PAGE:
Good Mental Health
It’s easy to think that mental health issues don’t concern us, but one in four of us will have a mental health problem at some point in our lives. That’s a quarter of the population. Despite that, there is a lot of stigma and misunderstanding about what mental health means.
Very simply, ‘good’ mental health is your ability to fulfil a number of key functions and activities, including:
- The ability to learn
- The ability to feel, express and manage a range of positive and negative emotions
- The ability to form and maintain good relationships with others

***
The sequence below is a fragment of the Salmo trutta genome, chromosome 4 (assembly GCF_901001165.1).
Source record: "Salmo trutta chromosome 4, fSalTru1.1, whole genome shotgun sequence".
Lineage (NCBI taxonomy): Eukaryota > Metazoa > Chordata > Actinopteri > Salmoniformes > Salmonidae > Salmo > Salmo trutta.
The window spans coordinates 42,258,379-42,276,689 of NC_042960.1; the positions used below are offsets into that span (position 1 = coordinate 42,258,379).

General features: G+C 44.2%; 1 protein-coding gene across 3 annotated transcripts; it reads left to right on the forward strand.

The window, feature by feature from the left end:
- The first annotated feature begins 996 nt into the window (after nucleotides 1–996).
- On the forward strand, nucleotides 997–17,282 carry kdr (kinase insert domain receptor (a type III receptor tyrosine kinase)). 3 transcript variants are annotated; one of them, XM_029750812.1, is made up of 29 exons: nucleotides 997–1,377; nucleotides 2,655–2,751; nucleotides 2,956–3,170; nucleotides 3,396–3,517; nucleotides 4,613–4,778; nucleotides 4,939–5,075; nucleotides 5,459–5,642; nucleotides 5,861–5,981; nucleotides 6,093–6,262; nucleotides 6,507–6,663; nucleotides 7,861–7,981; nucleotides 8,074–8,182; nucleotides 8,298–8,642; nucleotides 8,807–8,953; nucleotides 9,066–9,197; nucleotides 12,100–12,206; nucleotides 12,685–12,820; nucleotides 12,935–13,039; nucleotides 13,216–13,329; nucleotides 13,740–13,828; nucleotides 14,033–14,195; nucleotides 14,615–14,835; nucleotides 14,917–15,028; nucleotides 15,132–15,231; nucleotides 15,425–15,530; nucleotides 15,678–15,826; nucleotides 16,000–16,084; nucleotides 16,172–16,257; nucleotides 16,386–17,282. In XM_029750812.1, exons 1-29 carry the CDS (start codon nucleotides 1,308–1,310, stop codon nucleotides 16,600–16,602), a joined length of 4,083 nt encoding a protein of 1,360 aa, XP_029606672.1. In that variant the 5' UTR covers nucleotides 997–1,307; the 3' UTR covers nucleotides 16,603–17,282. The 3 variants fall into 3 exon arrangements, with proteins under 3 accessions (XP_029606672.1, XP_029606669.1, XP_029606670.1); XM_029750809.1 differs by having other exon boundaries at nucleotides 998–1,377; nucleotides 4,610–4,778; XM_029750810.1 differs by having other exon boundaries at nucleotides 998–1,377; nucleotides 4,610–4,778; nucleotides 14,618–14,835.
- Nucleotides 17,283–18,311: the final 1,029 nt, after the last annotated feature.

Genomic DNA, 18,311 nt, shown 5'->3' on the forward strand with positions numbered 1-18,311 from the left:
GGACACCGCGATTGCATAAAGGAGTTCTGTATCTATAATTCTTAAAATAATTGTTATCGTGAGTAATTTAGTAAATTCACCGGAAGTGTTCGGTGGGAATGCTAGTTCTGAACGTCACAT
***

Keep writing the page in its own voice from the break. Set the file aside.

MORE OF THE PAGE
- The ability to cope with and manage change and uncertainty
Things can happen to change our ability to cope or react in the way we normally would. Stress and depression are very common problems which can affect us, and they can be triggered by many things: financial worry, relationship problems, poor physical health, trauma, job uncertainty, overwork, poor diet, alcohol or drug misuse, and more. These are things that most of us face and one in four of us will have had a period of poor mental health as a result. It’s important to remember that you are not alone.
Accepting that you could benefit from some help or guidance is a big step (and if you’re reading this you’ve already taken the first step) and is nothing to feel bad about. Finding life harder to cope with than usual is not uncommon, and nobody – not your partner, family, GP or anyone – will think less of you for looking for help.